Page 87 - Jewish Book Annual Volume 24

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M a r k — G r a n d f a t h e r o f Yiddish L i t e r a t u r e
79
he to get out of the clutches of Avreml the Lame? There was a
saying in those days that man consists of three elements: his
body, his soul and his passport. If the lad had any papers at all
they were in the possession of the leader of the beggar band,
who apparently set great value on Sholem Yakov as a means of
getting more alms. What is more, our young wanderer had to
be careful not to be caught by the snatchers or by prospective
brides, because wherever they went Avreml wanted to marry
off his young companion in order to earn a match-making fee.
It was impossible to run away because of the danger of falling
into the hands of the “ snatchers” who hunted on all the roads.
Then a miracle happened. The horse lost a shoe and Sholem
Yakov was sent to retrace the band’s itinerary and look for the
horseshoe. As he walked back down the road, a large wagon
carrying a cantor and his choir overtook him, and as it passed
a young man jumped out and called: “ Sholem Yakov! Sholem
Yakov!”
An old friend from Kapulia or from some Yeshiva had recog­
nized him, and he was taken into the wagon and carried to
Kamenetz in Podolia. He did not become a choir boy, but
remained in Kamenetz. Where? In that wonderful and unique
institution, in the house of study, the club, the inn for the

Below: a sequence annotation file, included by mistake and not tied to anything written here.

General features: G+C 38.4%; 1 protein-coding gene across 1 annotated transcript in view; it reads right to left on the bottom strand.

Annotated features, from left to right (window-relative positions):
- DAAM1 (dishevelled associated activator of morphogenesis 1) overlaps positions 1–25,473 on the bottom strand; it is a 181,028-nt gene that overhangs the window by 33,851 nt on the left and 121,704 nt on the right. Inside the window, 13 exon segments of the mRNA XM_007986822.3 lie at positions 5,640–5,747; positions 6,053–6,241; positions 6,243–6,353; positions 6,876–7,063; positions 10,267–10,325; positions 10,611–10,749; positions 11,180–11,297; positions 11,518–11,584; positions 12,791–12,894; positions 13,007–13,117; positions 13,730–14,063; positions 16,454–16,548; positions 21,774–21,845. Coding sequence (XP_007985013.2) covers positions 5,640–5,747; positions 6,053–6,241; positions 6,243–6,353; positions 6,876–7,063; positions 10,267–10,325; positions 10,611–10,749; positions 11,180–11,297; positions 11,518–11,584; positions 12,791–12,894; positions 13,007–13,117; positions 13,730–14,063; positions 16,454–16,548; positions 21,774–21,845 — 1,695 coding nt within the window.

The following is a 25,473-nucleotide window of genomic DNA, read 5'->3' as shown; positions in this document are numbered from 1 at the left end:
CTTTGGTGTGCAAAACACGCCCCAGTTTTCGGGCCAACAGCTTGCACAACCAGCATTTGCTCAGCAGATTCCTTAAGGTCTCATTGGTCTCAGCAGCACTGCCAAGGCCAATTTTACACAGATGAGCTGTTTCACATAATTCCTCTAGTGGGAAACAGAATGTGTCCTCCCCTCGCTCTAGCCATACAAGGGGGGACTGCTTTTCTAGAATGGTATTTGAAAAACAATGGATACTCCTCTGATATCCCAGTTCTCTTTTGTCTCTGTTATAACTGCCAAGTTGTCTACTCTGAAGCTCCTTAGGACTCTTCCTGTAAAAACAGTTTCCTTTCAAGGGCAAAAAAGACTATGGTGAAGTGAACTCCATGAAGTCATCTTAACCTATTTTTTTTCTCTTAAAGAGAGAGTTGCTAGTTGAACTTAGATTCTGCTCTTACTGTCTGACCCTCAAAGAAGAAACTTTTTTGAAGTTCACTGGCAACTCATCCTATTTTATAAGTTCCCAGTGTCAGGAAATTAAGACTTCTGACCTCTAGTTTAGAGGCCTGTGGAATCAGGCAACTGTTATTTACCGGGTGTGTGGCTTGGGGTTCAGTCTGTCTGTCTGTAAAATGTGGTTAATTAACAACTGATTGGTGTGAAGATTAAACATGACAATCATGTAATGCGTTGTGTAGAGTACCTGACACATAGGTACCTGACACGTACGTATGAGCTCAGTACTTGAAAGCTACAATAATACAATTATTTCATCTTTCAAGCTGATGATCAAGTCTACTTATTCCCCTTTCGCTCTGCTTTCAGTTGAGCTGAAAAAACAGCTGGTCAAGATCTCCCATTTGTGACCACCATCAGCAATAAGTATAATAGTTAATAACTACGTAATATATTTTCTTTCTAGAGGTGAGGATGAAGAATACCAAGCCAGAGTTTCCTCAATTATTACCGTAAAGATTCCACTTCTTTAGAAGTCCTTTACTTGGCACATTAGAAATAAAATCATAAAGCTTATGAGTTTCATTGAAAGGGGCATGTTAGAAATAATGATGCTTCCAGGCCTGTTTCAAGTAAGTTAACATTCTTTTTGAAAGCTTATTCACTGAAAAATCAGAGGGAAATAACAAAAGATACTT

homeless called
bes medrash.
At that time there lived in Kame­
netz the Yiddish-Hebrew writer Abraham Ber Gotlober who
was a radical and belligerent
maskil.
Who found whom is not
known, but this contact brought a great change in the young
man’s life. Gotlober befriended and made a
maskil
of him. His
daughters taught him Russian, German and secular subjects.
The capable Sholem Yakov passed an examination and in 1856
became a teacher in the local Crown school recently established
by the government. The school was one of those the “ benevolent”
government had organized to secularize Jews, to which they
were bitterly opposed.
Mendele3s First Essay
A year later Gotlober submitted one of his protege’s essays on
Jewish education to the magazine
Hamagid.
This was the future
classic writer’s first effort to appear in print. It seems, however,
that life in Kamenetz was no bed of roses. While Abramovitch
was studying for his teaching examination, he had fallen into
the hands of the “ snatchers” but had miraculously escaped.
Probably to protect himself from them, he married a half blind
girl. He divorced her, however, and decided to leave Kamenetz.
He accepted a position as a teacher in Berdichev and settled
there. He now took to writing in earnest, producing articles on
education, literary criticism, his first story, and later a novel